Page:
By means of this formula (explanation see chapter 4. the confidence statements will be fuzzier. Using the confidence intervals of a and b a confidence region of the (mean) linear model EY = a + bx can be defined by gu < EY < go where gu = y* .0 20. Therefore.0 7.0 25.3 The power of linear regression The strength of a relationship is expressed by the empirical (linear) correlation coefficient: r = ∑(xi – x*)(yi – y*)/√∑(xi – x*)2⋅∑(yi – y*)2.0 10. 11): pH = 7.6 0.0 5.4) the next step of linear regression procedure is derived.0 30.8 7.0 observed linear 8.sy*t and go = y* + sy*t. The width of the confidence band L depend from sy* and can be calculated by L = 2 sy*t. The limits of confidence are symmetric hyperbolas around the linear regression model y* = a* + b*x. Step: Calculate the confidence region of the regression line. Step: Formulate the (linear) model equation (fig.2 8.0 15.3. They get their minimum for x = x* and increase with for other x – values.6 8.4 8. 32 .025 Temp Linear regression between Temp and pH 9.868 + 0.8 8.2 Confidence region of regression line 4. The general model of linear regression is given by y = a +bx.0 Temp Figure 11: Linear relationship between variables 4. 4.

4.5. r low. Combining data series of different water quantity or water quality variables referring to two or more measurable characteristics sets of pairs of data (x1. y1). b high.…). r high. b low. 12). Step: Calculate the power of relationship: r = 0.493 or B = r2 = 0. The calculation algorithm is presented in chapter 4. s high. Normal probability distribution of data pairs or data tupel is a (strong) prerequisite. Measures of correlation are the correlation coefficient r.or multi-dimensional stochastic vector (X.z. y2) . s low. To derive statistical characteristics of a linear regression model the following cases should be distinguished: 1. b low. the performance index B = r2 or the partial correlation coefficient rxy. s low.4. 4. 120 100 80 60 40 20 Y 0 -20 0 20 40 60 80 100 120 X Figure 12: Scatterplot of a bivariate relationship. 3. These sets of data can be seen as realisations of a two. (x2. yn) or n-tupel of data will be obtained (fig. s high. r low. (xn. 2. r very low. The power or intensity of such a relationship is expressed by correlation. b high. Y. 33 .243.4 Empirical Covariance and statistical measures of correlation A correlation analysis answers the question about the strength and direction of a linear (but not severe functional) relationship between two or more variables.….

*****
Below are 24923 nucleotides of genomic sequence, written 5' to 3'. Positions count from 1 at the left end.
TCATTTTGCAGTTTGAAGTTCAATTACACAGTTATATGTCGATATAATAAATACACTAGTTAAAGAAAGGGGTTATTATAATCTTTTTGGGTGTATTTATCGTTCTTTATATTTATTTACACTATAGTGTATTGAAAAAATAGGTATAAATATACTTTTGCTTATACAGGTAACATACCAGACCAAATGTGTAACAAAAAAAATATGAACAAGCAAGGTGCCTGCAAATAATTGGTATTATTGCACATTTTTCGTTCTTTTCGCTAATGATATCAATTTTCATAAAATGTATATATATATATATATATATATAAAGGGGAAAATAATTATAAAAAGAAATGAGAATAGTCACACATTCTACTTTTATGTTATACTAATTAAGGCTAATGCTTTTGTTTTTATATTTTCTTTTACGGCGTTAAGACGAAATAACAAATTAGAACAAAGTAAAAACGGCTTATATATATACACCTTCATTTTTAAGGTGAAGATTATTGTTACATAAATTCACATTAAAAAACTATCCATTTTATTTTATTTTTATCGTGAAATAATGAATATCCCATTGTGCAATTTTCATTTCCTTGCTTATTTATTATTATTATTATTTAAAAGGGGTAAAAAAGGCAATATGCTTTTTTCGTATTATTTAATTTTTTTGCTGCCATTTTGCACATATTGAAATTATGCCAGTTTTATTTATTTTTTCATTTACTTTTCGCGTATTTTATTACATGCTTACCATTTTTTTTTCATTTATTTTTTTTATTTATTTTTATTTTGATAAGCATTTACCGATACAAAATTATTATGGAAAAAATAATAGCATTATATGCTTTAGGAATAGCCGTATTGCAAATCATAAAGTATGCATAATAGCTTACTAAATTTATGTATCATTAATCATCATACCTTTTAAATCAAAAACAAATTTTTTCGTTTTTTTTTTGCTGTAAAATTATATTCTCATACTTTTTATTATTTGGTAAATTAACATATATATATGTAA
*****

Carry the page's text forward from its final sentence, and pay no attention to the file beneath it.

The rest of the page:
the difference between arithmetic mean and xi will be positive. In principle. By normalisation of sxy with empirical standard deviations sx und sy one gets the empirical coefficient of correlation rxy: 34 . s xy = n − 1 i =1 n − 1 i =1 sxy can be positive or negative. A new data series with n pairs of data (xi. n is formed by two variables {X} and {Y}. the difference between arithmetic mean and xi will be negative. a negative covariance characterises a relationship where big values xi are connected with small values yi mostly and vice versa. …. The information content is high but cannot be extracted very clearly (fig. 120 100 80 Y 60 40 20 0 120 100 140 100120 60 80 20 40 80 60 40 20 X 0 0 Z Figure 13: 3-D scatterplot of variables Such relationships are characterised by statistical measures which are denoted as correlation measures. 13). yi). For big values of xi. i = 1. This is also valid for data yi. For this reason. For small values of xi. arithmetic means and empirical variances of data series are used: x* = 1/n ∑xi and y* = 1/n ∑yi sx2 = 1/(n-1) ∑(xi – x*)2 and sy2 = 1/(n-1) ∑(yi – y*)2. The empirical covariance sxy will be calculated as follows: 1 n 1 n ∑ ( x i − x ) ⋅ ( yi − y) = ∑ ( x i y i − nxy ) .A visualisation of a relationship between three variables is possible but in some cases not really helpful.

rxz⋅ryz)/√(1 – rxz2)(1 – ryz2) rxz. normal probability distribution not necessary) rS = 1− 6 ⋅ ∑ ( xi − y i ) n ⋅ (n − 1) 2 i =1 n 2 =1− 6 ⋅ ∑ Di i =1 2 n 2 n ⋅ (n − 1) Table 11 contains data and an explanation of the the ranking procedure for a SPEARMAN-test. Empirical bivariate correlation coefficient r = ∑(xi – x*)(yi – y*)/√∑(xi – x*)2⋅∑(yi – y*)2 Performance index (coefficient of determination) B = r2 Partial correlation coefficients rxy. 35 .rxy⋅ryz)/√(1 – rxy2)(1 – ryz2) ryz.z = (rxy .rxy⋅rxz)/√(1 – rxy2)(1 – rxz2) Multiple correlation coefficients x. Statistical measures of correlation between two or more hydrological variables are mainly based on the assumption that the data sets are subsets of Gaussian distributed data sets. ⋅ sy sx Because of sxy = syx also rxy = ryx is valid.x = (ryz . z) Rx. z → x = f(y.yz = (rxy2 + rxz2 – 2⋅rxy⋅rxz⋅ryz)/(1 .y = (rxz . The rank correlation procedure functions without assuming a normal probability distribution of the data set to be analysed.ryz2) Multiple performance index Bx. rxy is a measure of strength and direction of a linear relationship between hydrological variables X and Y. yz = √ rxy2 + rxz2 – 2⋅rxy⋅rxz⋅ryz)/(1 . y.r xy = s xy .ryz2) B SPEARMAN’s rank correlation (Valid for small sample size.